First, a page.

Unlike her Ogilvie cousins —Tamlyn, Rowanne, Raven and Aithinne—her lands were not part of the ancient charter that protected a female’s rights going back to Pictish times, and which entitled her kinswomen to select their husbands. No choice had she when their King Alexander had betrothed her to a stranger―Angus Fadden, a Lowlander. Still, as winter approached, she now missed Angus, missed the security he had meant to her people. She shivered, thinking how the English king had sent knights to claim Glen Shane and Glen Eallach. Two of her cousins were now wed to Englishmen, two more were betrothed to Edward’s warriors, and she walked as a widow. So much had altered in less than a year. “Times change. Sometimes no’ for better.” Combatting the biting fear, she glanced around for telltale signs the children had come this way. “Andrew! Annis! Come! It grows late! Children, oh please answer me!” Fearful they were lost out there in the endless white, she pushed on.

Her wee ones were too small to survive long in this bitter storm. Tracks showed wolves had ventured nearer to the stronghold this fortnight past, driven closer to the holding in search of prey. People were not the only ones suffering after the dreadful summer. “Children! Answer me this instant!” She attempted to sound stern, not panicked. Whilst she had never loved Angus the way a wife should a husband, she did love the children he had given her. Brother and sister born on the same night, Andrew and Annis were her whole world. Another gust of spindrift swirled around her. The snow covered her long auburn hair, soaking it, but she dare not lift the hood for protection, as the fur lining muffled her hearing. The wind whistled through the pines, whispering voices of the Auld Ones. She closed her eyelids, then pulled her mind to that dark spot in her heart and listened, hoping her witch’s sense could guide the path.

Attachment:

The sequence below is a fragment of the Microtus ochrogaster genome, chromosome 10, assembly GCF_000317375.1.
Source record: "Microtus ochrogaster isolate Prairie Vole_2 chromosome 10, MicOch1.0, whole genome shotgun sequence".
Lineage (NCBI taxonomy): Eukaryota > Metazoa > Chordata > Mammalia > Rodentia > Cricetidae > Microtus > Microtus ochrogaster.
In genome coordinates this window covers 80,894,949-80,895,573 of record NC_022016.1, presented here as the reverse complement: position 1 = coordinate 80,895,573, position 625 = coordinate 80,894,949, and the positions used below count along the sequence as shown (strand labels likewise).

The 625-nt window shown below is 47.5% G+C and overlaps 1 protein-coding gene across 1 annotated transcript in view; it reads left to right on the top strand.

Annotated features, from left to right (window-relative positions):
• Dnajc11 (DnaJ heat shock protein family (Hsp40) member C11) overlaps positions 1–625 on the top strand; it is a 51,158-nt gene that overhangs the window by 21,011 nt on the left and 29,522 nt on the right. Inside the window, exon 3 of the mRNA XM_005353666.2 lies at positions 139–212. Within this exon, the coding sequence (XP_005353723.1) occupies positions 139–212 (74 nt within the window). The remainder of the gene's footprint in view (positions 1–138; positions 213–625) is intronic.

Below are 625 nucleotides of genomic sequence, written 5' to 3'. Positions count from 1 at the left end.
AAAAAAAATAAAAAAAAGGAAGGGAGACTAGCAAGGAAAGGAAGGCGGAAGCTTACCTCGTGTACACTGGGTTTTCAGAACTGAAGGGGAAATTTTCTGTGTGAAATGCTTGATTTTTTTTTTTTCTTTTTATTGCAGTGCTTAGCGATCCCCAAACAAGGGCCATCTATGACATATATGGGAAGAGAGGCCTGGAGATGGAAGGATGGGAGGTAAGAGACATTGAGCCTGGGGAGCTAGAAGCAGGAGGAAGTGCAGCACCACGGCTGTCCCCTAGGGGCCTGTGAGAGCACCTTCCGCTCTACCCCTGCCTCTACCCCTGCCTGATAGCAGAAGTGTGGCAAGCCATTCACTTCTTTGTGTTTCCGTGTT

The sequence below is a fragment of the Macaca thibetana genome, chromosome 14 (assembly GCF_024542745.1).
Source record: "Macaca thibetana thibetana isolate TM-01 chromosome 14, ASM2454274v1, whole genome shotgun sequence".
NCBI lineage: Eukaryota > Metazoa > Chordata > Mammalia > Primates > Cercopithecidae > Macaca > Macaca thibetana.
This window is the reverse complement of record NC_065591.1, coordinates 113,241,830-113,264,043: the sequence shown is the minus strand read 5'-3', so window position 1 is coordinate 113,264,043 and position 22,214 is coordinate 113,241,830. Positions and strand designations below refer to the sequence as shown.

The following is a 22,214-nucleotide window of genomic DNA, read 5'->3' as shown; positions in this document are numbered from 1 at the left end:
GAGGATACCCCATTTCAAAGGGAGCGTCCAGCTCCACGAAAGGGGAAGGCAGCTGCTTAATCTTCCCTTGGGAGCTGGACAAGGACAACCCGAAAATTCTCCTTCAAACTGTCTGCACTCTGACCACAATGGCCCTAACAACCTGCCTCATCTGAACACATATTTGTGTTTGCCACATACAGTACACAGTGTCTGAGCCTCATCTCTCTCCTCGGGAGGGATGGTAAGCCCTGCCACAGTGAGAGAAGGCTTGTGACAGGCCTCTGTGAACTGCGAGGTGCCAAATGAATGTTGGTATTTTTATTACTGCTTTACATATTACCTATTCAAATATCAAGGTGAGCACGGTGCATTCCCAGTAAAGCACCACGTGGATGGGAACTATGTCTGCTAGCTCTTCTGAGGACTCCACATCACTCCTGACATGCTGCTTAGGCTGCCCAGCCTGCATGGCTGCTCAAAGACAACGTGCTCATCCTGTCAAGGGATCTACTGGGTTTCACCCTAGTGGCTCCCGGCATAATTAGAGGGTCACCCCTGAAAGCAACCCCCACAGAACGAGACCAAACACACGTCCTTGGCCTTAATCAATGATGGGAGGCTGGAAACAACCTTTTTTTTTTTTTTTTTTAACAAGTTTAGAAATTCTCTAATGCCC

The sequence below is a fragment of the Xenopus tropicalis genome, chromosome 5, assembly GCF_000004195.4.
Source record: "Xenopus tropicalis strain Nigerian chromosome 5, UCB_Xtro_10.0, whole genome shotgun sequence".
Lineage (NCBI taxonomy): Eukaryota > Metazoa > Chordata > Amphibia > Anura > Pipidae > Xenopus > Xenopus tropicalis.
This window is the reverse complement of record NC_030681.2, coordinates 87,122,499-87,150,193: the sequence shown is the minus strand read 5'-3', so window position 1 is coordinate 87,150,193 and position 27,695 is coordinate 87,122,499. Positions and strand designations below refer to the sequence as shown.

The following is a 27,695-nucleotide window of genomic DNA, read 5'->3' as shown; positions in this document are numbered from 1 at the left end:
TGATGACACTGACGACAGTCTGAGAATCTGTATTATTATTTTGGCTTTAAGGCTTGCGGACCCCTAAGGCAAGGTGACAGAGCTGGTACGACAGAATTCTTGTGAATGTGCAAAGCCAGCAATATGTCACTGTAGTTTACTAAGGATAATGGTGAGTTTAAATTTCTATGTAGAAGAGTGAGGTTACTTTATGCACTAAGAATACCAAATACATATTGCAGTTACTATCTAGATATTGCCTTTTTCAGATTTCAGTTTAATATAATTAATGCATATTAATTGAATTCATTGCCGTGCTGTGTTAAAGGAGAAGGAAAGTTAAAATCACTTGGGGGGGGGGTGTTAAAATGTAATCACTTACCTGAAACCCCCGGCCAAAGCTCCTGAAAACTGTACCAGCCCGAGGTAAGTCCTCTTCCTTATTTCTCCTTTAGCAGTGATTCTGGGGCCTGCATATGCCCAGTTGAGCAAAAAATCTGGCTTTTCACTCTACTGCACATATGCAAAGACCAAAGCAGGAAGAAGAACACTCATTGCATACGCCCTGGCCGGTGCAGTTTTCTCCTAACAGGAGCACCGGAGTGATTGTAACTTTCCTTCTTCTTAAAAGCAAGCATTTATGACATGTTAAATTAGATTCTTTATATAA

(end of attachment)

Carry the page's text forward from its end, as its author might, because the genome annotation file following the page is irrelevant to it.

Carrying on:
Women of Ogilvie blood were oft touched with degrees of the Kenning, a fey gift, the ability for the mind to reach beyond normal perceptions. Her mother’s mother was an Ogilvie of the old line, thus she had inherited this power from their blood. The trait had never been strong in her, not like her cousins Tamlyn or Aithinne, though she hoped this time it would serve her true. Off to her right, far up ahead, she thought she perceived a voice. Opening her eyes, she searched, but discerned naught in the blinding snow. Had her mind been playing tricks? Just as hope turned to disappointment, she heard it again. “Màthair!” So faint, she still did not trust the call to be real. Then, it came once more. Louder. “Màthair!” Her heart leapt for joy as she gathered up her mantle, hurrying her steps through the deep snow.

Though the response was repeated, she still could not see Andrew. But then, two small ghostly figures formed up ahead. She hated that the snowdrifts made it hard to reach them, and that with each step she sank all the way to the tops of her boots. The heavy wool of her kirtle saw the hem sodden and weighted. Chill was reaching her body, sapping its heat. Then, she noticed a pale form behind the children. A horse? Her relief shifted back to apprehension. No steed would be out wandering in this. The animal could only mean a rider was near, yet none was on his back. As she drew close she saw it was a monstrous destrier, nearly as white as snow; a beautiful stallion of power, an instrument of war, yet it followed behind her children with the mien of a puppy.